Riparian forest restoration: why each site needs an ecological prescription

350 210 Stroud Water Research Center

Sweeney, B.W. and S.J. Czapka. 2004. Forest Ecology and Management 192:361–373.

doi: 10.1016/j.foreco.2004.02.005


Although restoration of riparian forests improves water and habitat quality of streams, it can be a slow and difficult process, particularly in landscapes where competition from non-native invasive plants and mammalian herbivores produces high seedling mortality. We experimentally evaluated the short-term (1 year) and long-term (5 years) effects on seedling survival and growth of measures to reduce both herbivory (tree shelters) and plant competition (herbicides, tree mats, and mowing) for five species of deciduous trees in two riparian sites in the coastal plain of eastern Maryland, USA. Study species included: Quercus palustris (pin oak), Quercus rubra (red oak), Quercus alba (white oak), Acer rubrum (red maple), and Liriodendron tulipifera (tulip poplar). Results show that: (1) seedlings protected by tree shelters exhibit on average about 39% higher survival and 300% greater growth after 5 years than seedlings without shelters; (2) tree shelters alter the relative growth relationships among species of seedlings; (3) controlling plant competition may be less important for increasing survival in optimal sites than in marginal sites and more effective when used in conjunction with other measures (e.g. tree shelters) for improving seedling survival and growth; (4) local herbivores preferred certain species of seedlings (tulip poplar and red maple) over others; (5) herbivory can mask the effects of other factors such as site-to-site differences in soil moisture and fertility. Based on these results, we conclude that most prescriptions for restoring a diverse and natural streamside forest need to include a proactive program to enhance the survival and growth of seedlings. This is because local site characteristics (soil moisture and fertility, light and temperature regime, etc.) will not be optimal for all species of seedlings, and herbivores and non-native invasive plants are at, and will continue to be at, historically unprecedented levels. Furthermore, if money and labor are limited, such a plan (especially in the mid-Atlantic region of North America) should give first priority to protecting seedlings from herbivory and assign protection from plant competition a lower priority.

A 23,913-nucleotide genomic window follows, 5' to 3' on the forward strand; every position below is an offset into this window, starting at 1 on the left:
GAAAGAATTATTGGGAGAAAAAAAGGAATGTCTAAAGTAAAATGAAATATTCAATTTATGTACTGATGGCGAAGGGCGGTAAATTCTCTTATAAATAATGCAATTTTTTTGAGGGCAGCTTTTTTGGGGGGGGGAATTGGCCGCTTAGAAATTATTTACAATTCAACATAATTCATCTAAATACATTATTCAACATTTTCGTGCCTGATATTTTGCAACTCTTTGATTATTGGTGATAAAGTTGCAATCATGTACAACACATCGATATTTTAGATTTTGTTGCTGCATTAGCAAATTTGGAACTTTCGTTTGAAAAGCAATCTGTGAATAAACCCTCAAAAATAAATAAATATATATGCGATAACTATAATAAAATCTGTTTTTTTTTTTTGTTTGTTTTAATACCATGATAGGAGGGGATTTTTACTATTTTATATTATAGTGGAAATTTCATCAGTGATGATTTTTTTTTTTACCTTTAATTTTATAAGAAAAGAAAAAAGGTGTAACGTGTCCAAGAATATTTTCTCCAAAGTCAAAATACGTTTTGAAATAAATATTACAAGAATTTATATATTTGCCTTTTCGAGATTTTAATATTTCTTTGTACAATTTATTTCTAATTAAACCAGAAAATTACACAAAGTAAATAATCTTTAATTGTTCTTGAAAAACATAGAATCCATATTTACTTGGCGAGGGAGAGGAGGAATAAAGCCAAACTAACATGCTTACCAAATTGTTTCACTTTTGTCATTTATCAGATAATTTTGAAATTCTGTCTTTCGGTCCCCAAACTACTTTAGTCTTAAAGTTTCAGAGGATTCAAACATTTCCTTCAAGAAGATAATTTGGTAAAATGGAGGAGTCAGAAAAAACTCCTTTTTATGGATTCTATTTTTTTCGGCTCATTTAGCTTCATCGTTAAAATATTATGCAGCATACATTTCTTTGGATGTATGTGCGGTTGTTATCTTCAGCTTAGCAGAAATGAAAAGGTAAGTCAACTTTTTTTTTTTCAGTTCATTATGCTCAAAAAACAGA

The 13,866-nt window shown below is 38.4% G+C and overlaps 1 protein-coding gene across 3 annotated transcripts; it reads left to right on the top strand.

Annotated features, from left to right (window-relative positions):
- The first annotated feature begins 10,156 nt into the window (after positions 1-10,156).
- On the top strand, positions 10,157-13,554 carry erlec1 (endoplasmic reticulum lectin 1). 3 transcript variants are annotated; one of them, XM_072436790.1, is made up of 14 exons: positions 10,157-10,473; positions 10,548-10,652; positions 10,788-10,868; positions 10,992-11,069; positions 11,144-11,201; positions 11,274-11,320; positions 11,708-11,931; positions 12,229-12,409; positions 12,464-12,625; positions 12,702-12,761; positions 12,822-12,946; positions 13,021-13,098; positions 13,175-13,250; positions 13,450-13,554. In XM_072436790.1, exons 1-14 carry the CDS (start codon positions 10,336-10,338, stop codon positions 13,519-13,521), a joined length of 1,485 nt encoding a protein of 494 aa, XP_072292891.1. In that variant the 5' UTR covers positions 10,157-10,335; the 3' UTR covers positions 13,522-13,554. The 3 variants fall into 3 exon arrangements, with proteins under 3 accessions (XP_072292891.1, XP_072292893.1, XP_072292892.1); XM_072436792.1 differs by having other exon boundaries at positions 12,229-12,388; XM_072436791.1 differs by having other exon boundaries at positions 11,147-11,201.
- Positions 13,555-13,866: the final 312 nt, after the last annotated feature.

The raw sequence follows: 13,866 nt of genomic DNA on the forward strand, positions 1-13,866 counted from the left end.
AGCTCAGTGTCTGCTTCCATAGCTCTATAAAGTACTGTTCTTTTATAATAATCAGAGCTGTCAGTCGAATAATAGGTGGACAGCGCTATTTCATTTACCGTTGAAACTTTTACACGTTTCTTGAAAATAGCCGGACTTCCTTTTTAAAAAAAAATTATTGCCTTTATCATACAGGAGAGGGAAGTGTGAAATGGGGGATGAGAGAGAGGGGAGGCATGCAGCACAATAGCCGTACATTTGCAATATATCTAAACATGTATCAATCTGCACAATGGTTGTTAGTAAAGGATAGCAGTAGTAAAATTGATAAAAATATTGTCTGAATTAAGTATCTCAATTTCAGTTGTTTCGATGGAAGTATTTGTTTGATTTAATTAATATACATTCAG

NSF Award No. DEB-0096276. Title: LTREB: Stream ecosystem structure and function within a maturing deciduous forest. Duration: August 1998–July 2003.